Right now, you can pre-order Greg Laurie’s sermon archive on Pre-Pub for 33% off! We recently had the chance to talk with Laurie about the people and experiences that have influenced him most as a preacher.
1. As you look back over the years, can you think of messages or series that made as big an impact on you as they did on your audience?
In recent years, I have become a much more serious student of heaven and the afterlife. The reason for this is that our oldest son, Christopher, died five years ago in a tragic automobile accident. When someone close to you—especially a child—dies, you are forever changed.
My son put his faith in Jesus Christ and is in heaven today. I want to know more about what he is doing and what heaven is like. I recently taught the book of Revelation, chapter by chapter, verse by verse, and I can assure you it was not merely some academic exercise. The word “revelation” means “unveiling,” and as I studied—then taught—from this great sweeping book, much was unveiled for me.
Revelation unveils so much on the spiritual realm—on heaven and what we will do there.
Not to mention the fact that there is a special blessing promised to the person who reads, hears, and keeps the words of Revelation (Revelation 1:3 NKJV). I know that I was blessed by studying and teaching it. I trust those that heard it were, too.
2. What is your process for preparing a message?
First I read the text I am going to teach on. I read it again and again, in multiple translations.
I pray to capture what is being communicated contextually. It is never my intent or desire to impose my view on a text of Scripture, but rather to have the Scripture impose its view on me, so to speak.
Then I begin a process of careful study. I want to know what the original language says, of course. Then there is understanding the time’s unique cultural ideas, which might help reveal what that verse meant to the people reading it when it was written.
After that, I seek the meaning of the verse for myself and the people I will be speaking to. This is why Logos is of such value. There is nothing else quite like it, and it only gets better every year. I begin to go through trusted commentaries and get the insights of those who have written and taught on the text I’m doing exegesis on. Having done that, I begin dumping the data into a Word document. I don’t really worry about an outline, apart from what the text dictates. Once it’s all in the document, I start developing it into a proper message with illustrations, etc.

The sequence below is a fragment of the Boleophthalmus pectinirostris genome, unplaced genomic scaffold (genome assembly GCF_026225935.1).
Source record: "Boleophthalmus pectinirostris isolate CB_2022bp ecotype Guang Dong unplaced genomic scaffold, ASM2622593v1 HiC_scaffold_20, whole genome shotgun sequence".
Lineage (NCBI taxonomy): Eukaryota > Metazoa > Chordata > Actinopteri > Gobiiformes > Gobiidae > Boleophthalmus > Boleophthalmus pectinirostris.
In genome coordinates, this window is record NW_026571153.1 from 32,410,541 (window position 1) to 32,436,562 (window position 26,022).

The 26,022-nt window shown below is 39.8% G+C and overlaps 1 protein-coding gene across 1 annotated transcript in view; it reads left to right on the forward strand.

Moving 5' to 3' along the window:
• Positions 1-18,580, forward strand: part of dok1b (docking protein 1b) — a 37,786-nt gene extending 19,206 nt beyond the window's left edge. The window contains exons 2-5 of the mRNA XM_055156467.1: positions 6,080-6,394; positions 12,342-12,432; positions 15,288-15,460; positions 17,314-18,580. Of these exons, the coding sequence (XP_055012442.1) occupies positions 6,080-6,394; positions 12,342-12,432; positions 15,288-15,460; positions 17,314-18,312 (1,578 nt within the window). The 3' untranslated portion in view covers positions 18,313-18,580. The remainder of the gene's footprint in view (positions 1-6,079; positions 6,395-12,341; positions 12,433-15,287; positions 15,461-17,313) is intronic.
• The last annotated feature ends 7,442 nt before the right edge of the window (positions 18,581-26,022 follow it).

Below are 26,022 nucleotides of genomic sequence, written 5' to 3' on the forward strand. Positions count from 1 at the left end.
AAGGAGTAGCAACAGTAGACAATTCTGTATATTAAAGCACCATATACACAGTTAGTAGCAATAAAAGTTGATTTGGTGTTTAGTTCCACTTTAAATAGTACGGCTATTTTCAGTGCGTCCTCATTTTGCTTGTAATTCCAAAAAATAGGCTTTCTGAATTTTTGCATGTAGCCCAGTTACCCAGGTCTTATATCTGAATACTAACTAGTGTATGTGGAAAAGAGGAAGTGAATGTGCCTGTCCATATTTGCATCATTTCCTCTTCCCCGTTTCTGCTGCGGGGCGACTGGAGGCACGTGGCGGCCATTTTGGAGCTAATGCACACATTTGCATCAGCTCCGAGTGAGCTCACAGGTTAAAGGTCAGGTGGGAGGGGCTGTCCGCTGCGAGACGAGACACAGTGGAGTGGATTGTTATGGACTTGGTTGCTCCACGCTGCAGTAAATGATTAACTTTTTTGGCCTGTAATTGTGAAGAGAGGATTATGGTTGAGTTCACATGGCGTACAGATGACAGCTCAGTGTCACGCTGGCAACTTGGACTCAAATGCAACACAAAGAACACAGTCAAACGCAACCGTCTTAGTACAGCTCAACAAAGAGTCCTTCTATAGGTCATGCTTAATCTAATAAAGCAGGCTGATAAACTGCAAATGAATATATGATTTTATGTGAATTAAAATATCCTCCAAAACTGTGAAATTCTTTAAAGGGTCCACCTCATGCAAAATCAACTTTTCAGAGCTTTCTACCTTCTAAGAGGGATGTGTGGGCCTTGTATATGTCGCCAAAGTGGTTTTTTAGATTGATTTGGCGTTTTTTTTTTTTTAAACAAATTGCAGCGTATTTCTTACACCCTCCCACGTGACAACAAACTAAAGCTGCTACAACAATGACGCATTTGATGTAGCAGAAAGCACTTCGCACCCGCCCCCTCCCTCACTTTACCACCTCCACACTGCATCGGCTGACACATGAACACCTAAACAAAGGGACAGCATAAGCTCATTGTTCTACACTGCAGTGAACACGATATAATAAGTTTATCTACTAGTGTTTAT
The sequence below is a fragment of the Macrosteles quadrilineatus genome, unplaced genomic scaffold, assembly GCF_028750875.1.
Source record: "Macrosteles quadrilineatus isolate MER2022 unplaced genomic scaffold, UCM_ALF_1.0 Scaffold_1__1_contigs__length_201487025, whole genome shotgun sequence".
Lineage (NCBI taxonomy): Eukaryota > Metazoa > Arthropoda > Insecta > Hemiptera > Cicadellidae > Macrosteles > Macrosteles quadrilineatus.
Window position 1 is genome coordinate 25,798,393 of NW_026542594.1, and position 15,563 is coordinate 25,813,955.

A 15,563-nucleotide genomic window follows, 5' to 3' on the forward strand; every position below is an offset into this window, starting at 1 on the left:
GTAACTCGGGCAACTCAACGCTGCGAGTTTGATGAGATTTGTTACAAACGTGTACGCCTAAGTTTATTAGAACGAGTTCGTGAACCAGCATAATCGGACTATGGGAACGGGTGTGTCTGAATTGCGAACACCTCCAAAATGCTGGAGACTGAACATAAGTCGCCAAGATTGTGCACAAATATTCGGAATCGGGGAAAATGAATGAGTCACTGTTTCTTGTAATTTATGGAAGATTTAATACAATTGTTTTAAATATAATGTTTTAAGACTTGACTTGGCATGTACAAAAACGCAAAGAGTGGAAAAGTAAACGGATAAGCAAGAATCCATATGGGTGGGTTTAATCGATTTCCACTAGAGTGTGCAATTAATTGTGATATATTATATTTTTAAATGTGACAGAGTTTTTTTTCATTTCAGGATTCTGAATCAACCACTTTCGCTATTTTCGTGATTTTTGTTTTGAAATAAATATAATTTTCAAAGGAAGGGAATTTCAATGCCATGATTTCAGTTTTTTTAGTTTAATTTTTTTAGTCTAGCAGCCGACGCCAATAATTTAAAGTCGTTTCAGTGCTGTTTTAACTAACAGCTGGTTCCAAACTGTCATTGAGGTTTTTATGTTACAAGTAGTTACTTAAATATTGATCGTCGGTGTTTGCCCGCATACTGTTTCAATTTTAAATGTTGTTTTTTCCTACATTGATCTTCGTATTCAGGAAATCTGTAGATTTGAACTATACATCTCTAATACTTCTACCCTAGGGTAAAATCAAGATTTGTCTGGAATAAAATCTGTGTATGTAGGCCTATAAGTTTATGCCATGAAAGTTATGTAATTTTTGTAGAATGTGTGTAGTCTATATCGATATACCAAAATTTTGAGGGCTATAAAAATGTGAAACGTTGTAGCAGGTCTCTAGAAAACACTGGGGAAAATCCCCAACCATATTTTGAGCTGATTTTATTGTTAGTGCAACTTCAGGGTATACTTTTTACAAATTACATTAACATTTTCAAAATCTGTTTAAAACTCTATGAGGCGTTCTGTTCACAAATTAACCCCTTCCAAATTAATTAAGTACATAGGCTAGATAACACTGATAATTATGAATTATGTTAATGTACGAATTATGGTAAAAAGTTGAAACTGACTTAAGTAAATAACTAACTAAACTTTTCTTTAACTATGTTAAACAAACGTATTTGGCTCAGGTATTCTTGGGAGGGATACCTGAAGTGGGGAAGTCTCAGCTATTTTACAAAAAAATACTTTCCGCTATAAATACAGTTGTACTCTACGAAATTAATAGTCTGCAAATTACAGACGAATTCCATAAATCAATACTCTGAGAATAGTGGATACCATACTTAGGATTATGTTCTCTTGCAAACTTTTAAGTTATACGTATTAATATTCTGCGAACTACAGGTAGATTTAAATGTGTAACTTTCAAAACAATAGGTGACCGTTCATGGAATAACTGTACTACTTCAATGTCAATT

I find that here it starts taking shape, and I’ll often come up with the title at the end. I then print it out and write comments in the margins right up until I deliver the message. Sometimes I’ll even edit the message on the fly as I give it, bringing up some points sooner rather than later. The goal and prayer is that, at this point, the Holy Spirit will guide and lead. It is only when you have immersed yourself in a text that you have the liberty to do this, as you know your topic well.
As one country preacher put it, “I read myself full. I pray myself hot. I let myself go!” It is essential that we as students, and especially as teachers, of the Bible believe that “all Scripture is given by inspiration of God” (2 Timothy 3:16 NKJV).
It is not my job to “make the Bible interesting” or even relevant. The Bible is already relevant. It is “God-breathed.” My job, when I get into the pulpit, is to “let the lion out of the cage” and trust that God will honor and use His Word to impact lives. He promises that His Word will not return void (Isaiah 55:11 NKJV).
3. Did you find your voice and style of preaching right away, or did you start off emulating the styles of other pastors and teachers?
Like any other preacher, I strongly emulated others when I first started. By the way, I don’t think there is anything wrong with that. You’re effectively developing a template, and that’s important.
It’s a good thing to acknowledge the people who influence you, and not make apologies for it, as others may even see it more than you do. One day, perhaps someone will emulate you.
Paul told Timothy to “commit these things to faithful men who will be able to teach others also.” Our job is to pass it on.
4. When you look at teaching in the church today, what’s encouraging you? What are you enthusiastic about?
I’m enthusiastic about a generation of younger people who are becoming passionate about teaching the Bible and preaching the gospel. Christian books continue to sell quickly, and now, with quick access to online media, people can download sermons; millions and millions do. We must be a biblically literate church, and that comes from careful study of the Bible. I am thrilled people want access to my sermon collection, which has amassed over 40 years. I hope to see these truths passed on.
* * *
Get the Greg Laurie Sermon Archive today.